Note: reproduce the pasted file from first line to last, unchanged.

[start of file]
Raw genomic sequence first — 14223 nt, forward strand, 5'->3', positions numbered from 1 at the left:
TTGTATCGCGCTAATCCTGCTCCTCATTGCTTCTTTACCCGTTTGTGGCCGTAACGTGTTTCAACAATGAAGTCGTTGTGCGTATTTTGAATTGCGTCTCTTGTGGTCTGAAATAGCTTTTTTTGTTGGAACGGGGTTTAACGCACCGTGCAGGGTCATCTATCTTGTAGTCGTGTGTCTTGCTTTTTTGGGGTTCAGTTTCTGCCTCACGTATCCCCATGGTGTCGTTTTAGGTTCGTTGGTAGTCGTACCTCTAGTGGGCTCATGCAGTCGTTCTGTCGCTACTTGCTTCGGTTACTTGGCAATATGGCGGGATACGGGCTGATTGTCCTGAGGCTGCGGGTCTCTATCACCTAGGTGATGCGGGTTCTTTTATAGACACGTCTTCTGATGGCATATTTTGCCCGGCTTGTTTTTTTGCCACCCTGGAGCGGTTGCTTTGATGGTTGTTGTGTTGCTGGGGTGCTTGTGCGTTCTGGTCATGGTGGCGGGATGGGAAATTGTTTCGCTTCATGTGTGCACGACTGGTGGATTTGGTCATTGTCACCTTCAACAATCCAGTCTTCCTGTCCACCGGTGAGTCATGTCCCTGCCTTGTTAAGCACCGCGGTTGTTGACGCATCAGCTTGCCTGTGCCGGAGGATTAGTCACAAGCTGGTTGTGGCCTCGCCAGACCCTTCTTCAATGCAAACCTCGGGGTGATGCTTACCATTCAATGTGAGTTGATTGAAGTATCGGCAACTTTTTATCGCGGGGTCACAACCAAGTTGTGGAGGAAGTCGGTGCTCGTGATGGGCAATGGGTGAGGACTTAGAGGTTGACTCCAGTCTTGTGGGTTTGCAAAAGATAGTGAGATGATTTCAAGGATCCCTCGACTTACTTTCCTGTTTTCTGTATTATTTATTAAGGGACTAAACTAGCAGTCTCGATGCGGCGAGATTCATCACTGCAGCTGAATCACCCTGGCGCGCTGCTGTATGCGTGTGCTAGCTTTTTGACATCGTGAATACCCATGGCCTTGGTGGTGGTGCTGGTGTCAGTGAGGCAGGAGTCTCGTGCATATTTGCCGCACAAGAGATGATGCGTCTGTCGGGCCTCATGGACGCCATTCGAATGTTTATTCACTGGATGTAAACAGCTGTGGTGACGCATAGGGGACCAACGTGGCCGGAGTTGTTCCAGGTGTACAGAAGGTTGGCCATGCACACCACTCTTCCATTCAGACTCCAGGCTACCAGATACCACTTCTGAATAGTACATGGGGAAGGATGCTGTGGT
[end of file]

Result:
Raw genomic sequence first — 14223 nt, forward strand, 5'->3', positions numbered from 1 at the left:
TTGTATCGCGCTAATCCTGCTCCTCATTGCTTCTTTACCCGTTTGTGGCCGTAACGTGTTTCAACAATGAAGTCGTTGTGCGTATTTTGAATTGCGTCTCTTGTGGTCTGAAATAGCTTTTTTTGTTGGAACGGGGTTTAACGCACCGTGCAGGGTCATCTATCTTGTAGTCGTGTGTCTTGCTTTTTTGGGGTTCAGTTTCTGCCTCACGTATCCCCATGGTGTCGTTTTAGGTTCGTTGGTAGTCGTACCTCTAGTGGGCTCATGCAGTCGTTCTGTCGCTACTTGCTTCGGTTACTTGGCAATATGGCGGGATACGGGCTGATTGTCCTGAGGCTGCGGGTCTCTATCACCTAGGTGATGCGGGTTCTTTTATAGACACGTCTTCTGATGGCATATTTTGCCCGGCTTGTTTTTTTGCCACCCTGGAGCGGTTGCTTTGATGGTTGTTGTGTTGCTGGGGTGCTTGTGCGTTCTGGTCATGGTGGCGGGATGGGAAATTGTTTCGCTTCATGTGTGCACGACTGGTGGATTTGGTCATTGTCACCTTCAACAATCCAGTCTTCCTGTCCACCGGTGAGTCATGTCCCTGCCTTGTTAAGCACCGCGGTTGTTGACGCATCAGCTTGCCTGTGCCGGAGGATTAGTCACAAGCTGGTTGTGGCCTCGCCAGACCCTTCTTCAATGCAAACCTCGGGGTGATGCTTACCATTCAATGTGAGTTGATTGAAGTATCGGCAACTTTTTATCGCGGGGTCACAACCAAGTTGTGGAGGAAGTCGGTGCTCGTGATGGGCAATGGGTGAGGACTTAGAGGTTGACTCCAGTCTTGTGGGTTTGCAAAAGATAGTGAGATGATTTCAAGGATCCCTCGACTTACTTTCCTGTTTTCTGTATTATTTATTAAGGGACTAAACTAGCAGTCTCGATGCGGCGAGATTCATCACTGCAGCTGAATCACCCTGGCGCGCTGCTGTATGCGTGTGCTAGCTTTTTGACATCGTGAATACCCATGGCCTTGGTGGTGGTGCTGGTGTCAGTGAGGCAGGAGTCTCGTGCATATTTGCCGCACAAGAGATGATGCGTCTGTCGGGCCTCATGGACGCCATTCGAATGTTTATTCACTGGATGTAAACAGCTGTGGTGACGCATAGGGGACCAACGTGGCCGGAGTTGTTCCAGGTGTACAGAAGGTTGGCCATGCACACCACTCTTCCATTCAGACTCCAGGCTACCAGATACCACTTCTGAATAGTACATGGGGAAGGATGCTGTGGT